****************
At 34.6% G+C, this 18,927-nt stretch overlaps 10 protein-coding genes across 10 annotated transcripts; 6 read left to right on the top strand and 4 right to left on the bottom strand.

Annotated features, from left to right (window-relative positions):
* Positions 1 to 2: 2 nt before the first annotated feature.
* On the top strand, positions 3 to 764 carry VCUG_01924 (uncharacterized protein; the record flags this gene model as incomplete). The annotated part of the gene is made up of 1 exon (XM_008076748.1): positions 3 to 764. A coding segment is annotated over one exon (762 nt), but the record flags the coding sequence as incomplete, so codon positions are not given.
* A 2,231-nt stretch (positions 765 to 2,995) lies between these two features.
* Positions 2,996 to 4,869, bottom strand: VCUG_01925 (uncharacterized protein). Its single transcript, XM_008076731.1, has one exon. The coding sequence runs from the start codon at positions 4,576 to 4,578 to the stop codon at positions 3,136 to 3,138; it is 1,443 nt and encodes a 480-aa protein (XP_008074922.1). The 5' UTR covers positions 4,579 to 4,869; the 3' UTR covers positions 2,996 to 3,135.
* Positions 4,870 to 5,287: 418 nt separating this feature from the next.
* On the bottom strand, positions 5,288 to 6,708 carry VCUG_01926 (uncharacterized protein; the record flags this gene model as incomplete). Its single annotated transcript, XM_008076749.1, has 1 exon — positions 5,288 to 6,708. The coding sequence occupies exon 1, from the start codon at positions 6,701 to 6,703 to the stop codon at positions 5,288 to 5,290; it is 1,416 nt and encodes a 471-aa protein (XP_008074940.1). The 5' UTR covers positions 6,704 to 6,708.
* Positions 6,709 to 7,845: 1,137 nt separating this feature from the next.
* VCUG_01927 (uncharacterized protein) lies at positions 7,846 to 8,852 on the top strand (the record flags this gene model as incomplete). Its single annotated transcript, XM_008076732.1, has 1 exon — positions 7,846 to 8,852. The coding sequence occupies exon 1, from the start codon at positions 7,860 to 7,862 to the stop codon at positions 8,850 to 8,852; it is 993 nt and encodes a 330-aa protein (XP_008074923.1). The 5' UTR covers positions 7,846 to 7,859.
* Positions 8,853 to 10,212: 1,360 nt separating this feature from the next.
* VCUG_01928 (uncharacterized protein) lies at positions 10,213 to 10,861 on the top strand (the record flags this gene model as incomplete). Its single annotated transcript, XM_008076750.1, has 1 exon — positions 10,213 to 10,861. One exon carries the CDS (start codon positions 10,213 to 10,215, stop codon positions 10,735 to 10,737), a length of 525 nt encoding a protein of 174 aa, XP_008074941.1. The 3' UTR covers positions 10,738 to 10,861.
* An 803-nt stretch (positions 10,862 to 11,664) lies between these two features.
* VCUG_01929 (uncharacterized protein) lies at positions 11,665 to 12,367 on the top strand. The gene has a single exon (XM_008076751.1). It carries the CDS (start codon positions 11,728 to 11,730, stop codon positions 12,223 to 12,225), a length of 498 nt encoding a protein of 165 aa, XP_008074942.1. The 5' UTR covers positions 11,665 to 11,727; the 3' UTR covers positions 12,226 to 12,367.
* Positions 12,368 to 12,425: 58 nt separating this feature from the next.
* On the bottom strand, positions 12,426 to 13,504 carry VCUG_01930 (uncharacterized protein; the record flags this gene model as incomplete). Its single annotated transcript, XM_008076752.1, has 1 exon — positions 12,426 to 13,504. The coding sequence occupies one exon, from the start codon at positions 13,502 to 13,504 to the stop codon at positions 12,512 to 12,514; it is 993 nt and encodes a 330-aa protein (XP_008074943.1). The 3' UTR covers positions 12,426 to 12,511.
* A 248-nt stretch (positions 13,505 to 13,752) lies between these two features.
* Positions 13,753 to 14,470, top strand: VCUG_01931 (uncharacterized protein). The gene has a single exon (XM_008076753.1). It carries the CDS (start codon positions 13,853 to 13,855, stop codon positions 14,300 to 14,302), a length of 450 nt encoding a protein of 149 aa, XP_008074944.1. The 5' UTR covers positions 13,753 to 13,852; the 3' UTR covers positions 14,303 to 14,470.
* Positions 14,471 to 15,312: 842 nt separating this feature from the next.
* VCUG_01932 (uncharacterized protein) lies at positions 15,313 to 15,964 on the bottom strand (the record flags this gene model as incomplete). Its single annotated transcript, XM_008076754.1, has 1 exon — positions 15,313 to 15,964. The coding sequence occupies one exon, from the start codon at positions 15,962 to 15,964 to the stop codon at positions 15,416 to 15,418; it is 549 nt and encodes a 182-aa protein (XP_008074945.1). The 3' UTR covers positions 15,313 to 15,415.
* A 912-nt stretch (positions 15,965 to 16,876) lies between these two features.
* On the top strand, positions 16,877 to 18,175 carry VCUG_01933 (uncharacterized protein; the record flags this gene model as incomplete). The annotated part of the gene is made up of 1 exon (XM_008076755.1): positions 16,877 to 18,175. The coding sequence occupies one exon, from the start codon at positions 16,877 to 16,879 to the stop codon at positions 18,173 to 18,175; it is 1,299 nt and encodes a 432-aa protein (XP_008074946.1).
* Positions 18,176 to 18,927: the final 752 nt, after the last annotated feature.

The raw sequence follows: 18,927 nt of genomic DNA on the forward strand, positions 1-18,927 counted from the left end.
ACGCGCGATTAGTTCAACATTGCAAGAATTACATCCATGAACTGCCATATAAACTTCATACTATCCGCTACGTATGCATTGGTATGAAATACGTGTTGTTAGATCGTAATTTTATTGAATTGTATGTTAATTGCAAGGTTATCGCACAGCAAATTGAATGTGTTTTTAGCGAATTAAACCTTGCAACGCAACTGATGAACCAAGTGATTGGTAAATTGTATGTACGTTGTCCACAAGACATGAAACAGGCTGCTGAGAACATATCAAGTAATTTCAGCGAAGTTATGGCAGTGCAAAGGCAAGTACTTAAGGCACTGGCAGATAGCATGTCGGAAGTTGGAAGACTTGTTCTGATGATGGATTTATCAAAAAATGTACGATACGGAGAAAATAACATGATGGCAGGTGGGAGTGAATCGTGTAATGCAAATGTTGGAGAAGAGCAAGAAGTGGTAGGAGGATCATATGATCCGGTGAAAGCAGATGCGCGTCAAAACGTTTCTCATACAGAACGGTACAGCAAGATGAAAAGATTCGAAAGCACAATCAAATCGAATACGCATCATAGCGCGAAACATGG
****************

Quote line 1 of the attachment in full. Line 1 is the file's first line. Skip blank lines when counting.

At 34.6% G+C, this 18,927-nt stretch overlaps 10 protein-coding genes across 10 annotated transcripts; 6 read left to right on the top strand and 4 right to left on the bottom strand.